Mr. Trump's science budget

March for Science, April 22, 2017. Credit: "Another Believer," Wikimedia, Creative Commons 3.0 BY SA.

What Mr. Trump’s record-setting $5 trillion budget includes, according to Jim Tankersley and Michael Tackett in the Times: a 5 % increase in military spending, more than the military asked for; $9 billion for a wall along the border with Mexico; and cuts of $2 trillion from “mandatory safety-net programs,” such as Medicare and Medicaid.

What Mr. Trump’s record-setting $5 trillion budget also includes, according to the news staff of Science Magazine:

a cut of $5 billion, or 13  %, in the NIH budget

a cut of 8 % in NASA’s science portfolio

a cut of $1 billion, or 12 %, in the NSF budget; a cut of $5.5 billion, or 17 % in DOE’s Office of Science, and virtual elimination of the Office of Energy Efficiency and Renewable Energy

a cut of nearly $3 billion to the Environmental Protection Agency and a cut of $440 million, or 40 %;

a cut of $300 million, or 30   %, in the NIST budget, including (perhaps surprisingly) elimination of the Manufacturing Extension Partnership

The science staff notes that the president’s science advisor, Kelvin Droegemeier, perhaps predictably,

calls the request “an important down payment on America’s future.” A statement from the White House Office of Science and Technology Policy (OSTP), which he leads, says the president’s budget “promotes responsible spending [by] prioritizing high-impact programs that have been shown to be effective.”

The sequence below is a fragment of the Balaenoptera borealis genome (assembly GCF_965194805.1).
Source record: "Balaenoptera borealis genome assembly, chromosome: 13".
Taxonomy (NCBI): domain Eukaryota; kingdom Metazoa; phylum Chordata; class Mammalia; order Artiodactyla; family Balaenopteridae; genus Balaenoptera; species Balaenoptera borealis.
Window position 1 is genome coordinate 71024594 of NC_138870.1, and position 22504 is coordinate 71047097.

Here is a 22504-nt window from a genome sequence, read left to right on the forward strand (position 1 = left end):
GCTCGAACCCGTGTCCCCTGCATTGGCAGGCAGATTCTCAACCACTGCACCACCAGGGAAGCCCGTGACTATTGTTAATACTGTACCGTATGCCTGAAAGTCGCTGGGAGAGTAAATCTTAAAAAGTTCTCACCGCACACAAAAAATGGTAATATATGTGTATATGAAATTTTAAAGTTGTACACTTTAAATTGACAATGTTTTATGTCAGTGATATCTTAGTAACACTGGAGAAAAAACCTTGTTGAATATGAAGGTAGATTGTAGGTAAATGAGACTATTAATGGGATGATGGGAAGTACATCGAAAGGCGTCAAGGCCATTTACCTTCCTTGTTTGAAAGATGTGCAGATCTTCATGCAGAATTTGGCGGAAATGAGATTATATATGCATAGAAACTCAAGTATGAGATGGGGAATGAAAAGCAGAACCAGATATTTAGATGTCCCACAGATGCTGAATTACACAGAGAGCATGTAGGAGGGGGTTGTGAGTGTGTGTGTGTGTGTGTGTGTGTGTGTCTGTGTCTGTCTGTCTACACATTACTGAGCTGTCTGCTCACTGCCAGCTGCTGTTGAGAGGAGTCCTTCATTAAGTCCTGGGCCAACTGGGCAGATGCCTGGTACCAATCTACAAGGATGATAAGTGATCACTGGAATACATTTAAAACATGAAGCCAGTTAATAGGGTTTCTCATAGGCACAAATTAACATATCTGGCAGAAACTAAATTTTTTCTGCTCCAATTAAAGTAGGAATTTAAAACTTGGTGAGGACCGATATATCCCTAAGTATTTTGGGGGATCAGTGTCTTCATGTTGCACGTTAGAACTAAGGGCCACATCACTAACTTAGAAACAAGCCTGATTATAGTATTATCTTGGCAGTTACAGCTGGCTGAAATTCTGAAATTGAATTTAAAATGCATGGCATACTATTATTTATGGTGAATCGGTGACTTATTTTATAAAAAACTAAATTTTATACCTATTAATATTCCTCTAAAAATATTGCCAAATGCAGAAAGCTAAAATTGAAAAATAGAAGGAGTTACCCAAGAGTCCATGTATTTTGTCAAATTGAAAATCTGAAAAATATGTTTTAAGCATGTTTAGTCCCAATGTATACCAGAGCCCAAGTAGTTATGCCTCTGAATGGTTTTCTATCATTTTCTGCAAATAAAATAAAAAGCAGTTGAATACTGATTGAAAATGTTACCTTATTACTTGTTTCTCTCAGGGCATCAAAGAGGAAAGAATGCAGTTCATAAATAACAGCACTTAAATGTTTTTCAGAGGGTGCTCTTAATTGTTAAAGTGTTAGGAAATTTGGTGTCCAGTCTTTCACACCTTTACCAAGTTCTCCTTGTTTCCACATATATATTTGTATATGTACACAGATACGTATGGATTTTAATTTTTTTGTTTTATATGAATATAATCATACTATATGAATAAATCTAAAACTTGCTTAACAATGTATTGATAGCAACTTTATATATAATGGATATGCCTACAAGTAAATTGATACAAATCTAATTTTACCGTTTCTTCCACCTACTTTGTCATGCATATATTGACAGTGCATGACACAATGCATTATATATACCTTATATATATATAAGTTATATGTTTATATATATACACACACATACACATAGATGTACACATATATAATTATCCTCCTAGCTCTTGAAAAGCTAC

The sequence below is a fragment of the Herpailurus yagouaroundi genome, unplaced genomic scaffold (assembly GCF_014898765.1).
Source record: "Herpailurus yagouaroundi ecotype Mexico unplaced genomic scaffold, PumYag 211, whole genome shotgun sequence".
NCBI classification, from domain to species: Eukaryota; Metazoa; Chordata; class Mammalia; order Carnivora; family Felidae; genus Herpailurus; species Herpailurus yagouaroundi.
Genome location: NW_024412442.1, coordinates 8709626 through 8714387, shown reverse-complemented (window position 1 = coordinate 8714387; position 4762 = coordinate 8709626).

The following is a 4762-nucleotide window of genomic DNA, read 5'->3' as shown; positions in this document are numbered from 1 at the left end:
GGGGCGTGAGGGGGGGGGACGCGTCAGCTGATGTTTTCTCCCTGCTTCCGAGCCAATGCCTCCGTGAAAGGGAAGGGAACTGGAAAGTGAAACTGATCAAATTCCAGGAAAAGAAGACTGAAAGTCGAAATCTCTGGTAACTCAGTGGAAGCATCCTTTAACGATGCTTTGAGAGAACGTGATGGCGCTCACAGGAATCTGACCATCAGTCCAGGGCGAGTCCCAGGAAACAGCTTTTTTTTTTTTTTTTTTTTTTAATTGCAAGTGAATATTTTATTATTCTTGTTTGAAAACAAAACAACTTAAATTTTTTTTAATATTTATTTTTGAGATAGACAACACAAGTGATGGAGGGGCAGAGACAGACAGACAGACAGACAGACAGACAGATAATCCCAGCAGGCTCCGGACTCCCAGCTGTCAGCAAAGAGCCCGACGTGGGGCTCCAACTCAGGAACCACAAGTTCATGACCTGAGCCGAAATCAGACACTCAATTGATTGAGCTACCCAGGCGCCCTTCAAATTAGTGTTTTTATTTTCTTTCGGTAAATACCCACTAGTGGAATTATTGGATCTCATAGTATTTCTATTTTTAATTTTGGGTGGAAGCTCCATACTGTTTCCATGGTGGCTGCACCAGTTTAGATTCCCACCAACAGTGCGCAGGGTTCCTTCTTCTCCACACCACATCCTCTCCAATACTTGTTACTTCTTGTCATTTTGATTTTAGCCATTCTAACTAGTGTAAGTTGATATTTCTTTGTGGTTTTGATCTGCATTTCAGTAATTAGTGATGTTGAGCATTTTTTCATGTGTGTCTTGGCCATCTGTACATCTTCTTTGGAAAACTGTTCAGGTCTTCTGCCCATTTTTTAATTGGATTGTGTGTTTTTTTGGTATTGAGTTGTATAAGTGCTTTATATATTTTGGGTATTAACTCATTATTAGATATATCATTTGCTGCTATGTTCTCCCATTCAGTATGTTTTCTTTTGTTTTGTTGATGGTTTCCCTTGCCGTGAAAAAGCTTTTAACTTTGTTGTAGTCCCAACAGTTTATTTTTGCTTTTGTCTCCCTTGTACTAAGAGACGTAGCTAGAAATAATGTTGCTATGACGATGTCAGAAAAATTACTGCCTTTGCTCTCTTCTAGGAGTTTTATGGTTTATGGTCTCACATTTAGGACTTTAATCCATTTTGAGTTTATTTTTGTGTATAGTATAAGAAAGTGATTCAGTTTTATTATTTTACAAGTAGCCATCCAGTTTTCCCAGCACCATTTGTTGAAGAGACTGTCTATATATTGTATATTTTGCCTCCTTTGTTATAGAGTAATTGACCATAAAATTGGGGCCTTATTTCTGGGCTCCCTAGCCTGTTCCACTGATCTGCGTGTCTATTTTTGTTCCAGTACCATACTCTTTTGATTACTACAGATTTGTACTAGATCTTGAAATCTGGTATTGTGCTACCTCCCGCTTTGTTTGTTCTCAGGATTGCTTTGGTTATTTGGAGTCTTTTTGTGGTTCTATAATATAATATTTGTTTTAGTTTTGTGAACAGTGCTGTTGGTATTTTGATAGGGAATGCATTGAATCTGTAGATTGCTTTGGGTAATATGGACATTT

The OSTP statement cites artificial intelligence (AI), quantum information science, wireless 5G communications, and advanced manufacturing as administration priorities. It says the request would allocate $850 million for AI development and $430 million for quantum science across several agencies. But it’s impossible to tell whether that level of investment is higher or lower than current spending.

What is clear, however, is that those investments would be part of a diminished federal research enterprise. …

They conclude,

Overall, White House officials say their goal is to cut spending on domestic and foreign aid programs by about 5% below this year’s levels while increasing military spending. At the same time, the administration says it wants to generally abide by a 2011 law that calls for reducing nondefense spending by 9% and defense spending by 11% in 2020, compared with this year’s spending.